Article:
The transfer pricing issue is typically portrayed
as a problem of finding the appropriate price or pricing schedule that comes
closest to inducing an efficient level of trade between two divisions of a
firm. Essentially this means that the trade supplies and labour between
departments are aspects to be considered.
It should be noted that the regulation of transfer
prices is important in ensuring that the whole process is conducting in a fair
way. Additionally regulating the transfer prices also plays a major role in
guaranteeing the accuracy of transfer pricing between the entities involved.
Consequently, transfer pricing is viewed as one of
the most important issues related to international tax. As a matter of fact
some analysts in the recent past have concluded that transfer pricing is the
leading edge of what is wrong with international tax (Lee Sheppard, Tax
Analyst, August 2012). This statement however subjective may have some truth in
When it comes to transfer pricing, the prices are
normally set by non- independents associates within the multinational. In such
a case, it is speculated that this form of pricing may not necessarily reflect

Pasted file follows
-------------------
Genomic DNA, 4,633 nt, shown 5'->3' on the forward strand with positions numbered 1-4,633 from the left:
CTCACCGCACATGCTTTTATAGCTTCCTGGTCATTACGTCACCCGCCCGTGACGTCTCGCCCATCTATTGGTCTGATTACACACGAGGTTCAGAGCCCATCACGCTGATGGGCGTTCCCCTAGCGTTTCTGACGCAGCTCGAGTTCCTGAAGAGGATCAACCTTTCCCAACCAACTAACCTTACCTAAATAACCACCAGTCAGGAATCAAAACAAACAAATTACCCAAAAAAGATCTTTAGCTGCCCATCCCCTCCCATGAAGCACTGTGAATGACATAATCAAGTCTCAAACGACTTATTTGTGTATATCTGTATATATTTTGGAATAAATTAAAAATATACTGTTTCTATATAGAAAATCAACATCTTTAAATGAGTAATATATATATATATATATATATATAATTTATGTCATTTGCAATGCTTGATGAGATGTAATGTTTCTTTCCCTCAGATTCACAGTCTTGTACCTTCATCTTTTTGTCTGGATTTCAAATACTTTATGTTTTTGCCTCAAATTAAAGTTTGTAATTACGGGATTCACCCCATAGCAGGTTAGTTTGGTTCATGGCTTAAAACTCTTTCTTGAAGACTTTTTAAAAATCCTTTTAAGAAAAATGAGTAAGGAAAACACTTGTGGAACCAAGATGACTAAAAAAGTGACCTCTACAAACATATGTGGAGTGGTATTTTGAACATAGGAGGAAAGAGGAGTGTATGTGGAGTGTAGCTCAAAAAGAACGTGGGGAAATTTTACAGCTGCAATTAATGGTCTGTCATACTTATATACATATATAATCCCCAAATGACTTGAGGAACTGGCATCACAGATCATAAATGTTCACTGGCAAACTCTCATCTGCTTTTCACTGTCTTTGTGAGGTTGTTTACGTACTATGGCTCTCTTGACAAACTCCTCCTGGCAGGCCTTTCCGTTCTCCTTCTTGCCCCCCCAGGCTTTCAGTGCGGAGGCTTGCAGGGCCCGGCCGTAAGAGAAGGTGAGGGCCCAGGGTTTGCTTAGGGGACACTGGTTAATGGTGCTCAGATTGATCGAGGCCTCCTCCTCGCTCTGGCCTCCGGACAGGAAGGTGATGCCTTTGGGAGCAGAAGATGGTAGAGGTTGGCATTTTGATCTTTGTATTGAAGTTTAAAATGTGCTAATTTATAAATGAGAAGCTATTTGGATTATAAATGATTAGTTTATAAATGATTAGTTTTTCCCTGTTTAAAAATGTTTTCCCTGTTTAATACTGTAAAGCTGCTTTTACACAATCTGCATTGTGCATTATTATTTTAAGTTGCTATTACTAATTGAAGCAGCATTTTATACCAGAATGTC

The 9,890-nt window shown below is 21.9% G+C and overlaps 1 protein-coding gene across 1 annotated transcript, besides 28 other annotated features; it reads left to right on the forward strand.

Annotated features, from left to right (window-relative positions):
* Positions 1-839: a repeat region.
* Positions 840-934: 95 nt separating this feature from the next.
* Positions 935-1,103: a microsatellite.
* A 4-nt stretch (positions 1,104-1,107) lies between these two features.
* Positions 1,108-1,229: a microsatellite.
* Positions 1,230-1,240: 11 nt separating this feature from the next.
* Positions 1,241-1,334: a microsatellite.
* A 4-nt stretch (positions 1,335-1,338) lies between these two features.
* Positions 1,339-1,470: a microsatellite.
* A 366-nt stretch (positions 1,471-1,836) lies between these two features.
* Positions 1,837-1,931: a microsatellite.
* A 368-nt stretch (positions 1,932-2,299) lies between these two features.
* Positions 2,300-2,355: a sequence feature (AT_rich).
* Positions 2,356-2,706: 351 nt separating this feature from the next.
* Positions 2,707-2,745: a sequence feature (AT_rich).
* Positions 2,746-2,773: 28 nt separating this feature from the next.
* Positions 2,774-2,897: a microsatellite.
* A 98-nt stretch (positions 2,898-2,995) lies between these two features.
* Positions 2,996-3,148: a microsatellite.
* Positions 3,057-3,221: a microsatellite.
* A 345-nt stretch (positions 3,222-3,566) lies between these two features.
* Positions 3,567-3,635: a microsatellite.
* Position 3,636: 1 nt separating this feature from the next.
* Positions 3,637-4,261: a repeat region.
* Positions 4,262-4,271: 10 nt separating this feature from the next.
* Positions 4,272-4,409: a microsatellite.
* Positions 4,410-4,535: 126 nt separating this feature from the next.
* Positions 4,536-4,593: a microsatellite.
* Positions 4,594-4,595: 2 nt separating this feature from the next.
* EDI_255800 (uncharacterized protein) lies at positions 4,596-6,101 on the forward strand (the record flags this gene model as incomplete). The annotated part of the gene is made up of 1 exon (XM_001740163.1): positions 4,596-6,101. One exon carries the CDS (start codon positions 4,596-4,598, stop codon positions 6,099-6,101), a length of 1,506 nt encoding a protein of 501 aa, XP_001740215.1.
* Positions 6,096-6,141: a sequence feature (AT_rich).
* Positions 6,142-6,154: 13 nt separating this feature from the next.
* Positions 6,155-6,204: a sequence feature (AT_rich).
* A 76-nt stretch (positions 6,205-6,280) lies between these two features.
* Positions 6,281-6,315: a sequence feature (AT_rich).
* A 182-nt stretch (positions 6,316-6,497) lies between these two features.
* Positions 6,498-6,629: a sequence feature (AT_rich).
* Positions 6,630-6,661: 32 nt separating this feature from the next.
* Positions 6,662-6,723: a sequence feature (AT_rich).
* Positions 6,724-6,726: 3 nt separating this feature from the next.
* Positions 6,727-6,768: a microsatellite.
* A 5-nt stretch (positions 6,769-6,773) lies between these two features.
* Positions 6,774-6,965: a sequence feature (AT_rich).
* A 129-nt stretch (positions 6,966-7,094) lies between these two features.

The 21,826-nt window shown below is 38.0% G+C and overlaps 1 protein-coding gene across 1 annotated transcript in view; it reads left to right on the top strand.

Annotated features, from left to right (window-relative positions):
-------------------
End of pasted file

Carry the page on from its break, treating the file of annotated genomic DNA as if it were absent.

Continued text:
an independent market price. The outcome of this is that majority of tax
authorities become concerned in the sense that they worry that the
multinational entities may set transfer prices on cross border transactions to
reduce taxable profits in their jurisdiction. This is also a major explanation
as to why the transfer pricing regulations and enforcement has been on the
Studies in the recent past have estimated that
nearly 60 percent of international trade happens within multinationals.
Essentially what this means is that, despite the fact that international trade
takes place across national boundaries, this mostly happens within the same
corporate group. This explains why transfer pricing goes hand in hand with
various taxation effects and ultimately the global remittance policy.
The aim of this paper is to tackle the basic
methods of transfer pricing. Additionally the study will also cover taxation
effects and the global remittance policy and the role (if any) of transfer
pricing in relation to these aspects.